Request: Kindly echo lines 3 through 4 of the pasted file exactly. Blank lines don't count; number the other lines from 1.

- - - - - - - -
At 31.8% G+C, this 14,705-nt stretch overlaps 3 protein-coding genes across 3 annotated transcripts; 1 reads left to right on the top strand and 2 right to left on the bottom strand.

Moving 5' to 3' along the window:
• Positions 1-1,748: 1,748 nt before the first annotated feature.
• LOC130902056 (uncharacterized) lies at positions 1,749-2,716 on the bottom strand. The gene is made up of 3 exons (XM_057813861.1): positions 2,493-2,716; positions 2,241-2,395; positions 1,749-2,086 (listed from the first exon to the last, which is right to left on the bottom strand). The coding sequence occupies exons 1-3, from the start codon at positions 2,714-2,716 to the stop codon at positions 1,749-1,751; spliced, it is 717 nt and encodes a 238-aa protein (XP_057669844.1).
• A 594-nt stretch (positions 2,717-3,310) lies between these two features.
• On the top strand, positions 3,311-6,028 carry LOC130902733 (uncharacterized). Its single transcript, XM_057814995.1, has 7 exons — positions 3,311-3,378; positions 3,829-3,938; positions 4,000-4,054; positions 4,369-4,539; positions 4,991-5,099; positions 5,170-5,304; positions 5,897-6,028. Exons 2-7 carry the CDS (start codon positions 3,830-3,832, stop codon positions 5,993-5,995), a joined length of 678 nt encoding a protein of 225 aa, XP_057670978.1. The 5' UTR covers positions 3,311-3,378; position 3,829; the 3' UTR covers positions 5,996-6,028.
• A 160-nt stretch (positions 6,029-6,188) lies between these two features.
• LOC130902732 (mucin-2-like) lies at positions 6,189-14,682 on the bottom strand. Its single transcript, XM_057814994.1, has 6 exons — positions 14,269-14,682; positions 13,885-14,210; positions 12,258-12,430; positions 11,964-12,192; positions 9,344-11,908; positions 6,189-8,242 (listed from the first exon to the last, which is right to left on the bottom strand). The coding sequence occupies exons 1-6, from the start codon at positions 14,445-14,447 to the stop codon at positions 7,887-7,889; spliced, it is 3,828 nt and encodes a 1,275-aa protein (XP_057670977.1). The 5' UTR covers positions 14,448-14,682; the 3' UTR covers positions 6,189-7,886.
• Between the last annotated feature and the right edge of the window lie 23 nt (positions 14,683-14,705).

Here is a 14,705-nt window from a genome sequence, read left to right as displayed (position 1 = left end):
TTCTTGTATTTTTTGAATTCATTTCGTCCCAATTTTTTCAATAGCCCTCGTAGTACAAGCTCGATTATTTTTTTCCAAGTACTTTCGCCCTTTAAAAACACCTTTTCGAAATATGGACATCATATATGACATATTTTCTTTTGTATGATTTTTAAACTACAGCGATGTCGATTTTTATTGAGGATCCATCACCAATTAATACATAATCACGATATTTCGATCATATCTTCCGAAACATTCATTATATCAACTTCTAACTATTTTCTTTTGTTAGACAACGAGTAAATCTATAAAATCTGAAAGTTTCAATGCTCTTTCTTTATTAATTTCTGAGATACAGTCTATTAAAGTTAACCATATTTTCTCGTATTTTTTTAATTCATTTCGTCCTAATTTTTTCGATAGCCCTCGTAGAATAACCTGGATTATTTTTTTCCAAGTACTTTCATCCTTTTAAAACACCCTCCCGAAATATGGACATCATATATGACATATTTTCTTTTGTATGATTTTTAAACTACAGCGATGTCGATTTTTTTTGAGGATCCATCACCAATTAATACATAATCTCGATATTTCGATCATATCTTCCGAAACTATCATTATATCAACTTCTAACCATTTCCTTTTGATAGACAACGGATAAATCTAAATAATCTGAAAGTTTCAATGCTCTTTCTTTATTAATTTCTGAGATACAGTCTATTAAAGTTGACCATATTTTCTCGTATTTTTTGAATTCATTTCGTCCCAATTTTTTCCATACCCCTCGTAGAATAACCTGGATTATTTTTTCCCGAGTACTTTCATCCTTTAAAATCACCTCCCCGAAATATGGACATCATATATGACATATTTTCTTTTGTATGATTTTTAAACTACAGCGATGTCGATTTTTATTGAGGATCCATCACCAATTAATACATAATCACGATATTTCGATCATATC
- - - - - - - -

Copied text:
• Positions 1-1,748: 1,748 nt before the first annotated feature.
• LOC130902056 (uncharacterized) lies at positions 1,749-2,716 on the bottom strand. The gene is made up of 3 exons (XM_057813861.1): positions 2,493-2,716; positions 2,241-2,395; positions 1,749-2,086 (listed from the first exon to the last, which is right to left on the bottom strand). The coding sequence occupies exons 1-3, from the start codon at positions 2,714-2,716 to the stop codon at positions 1,749-1,751; spliced, it is 717 nt and encodes a 238-aa protein (XP_057669844.1).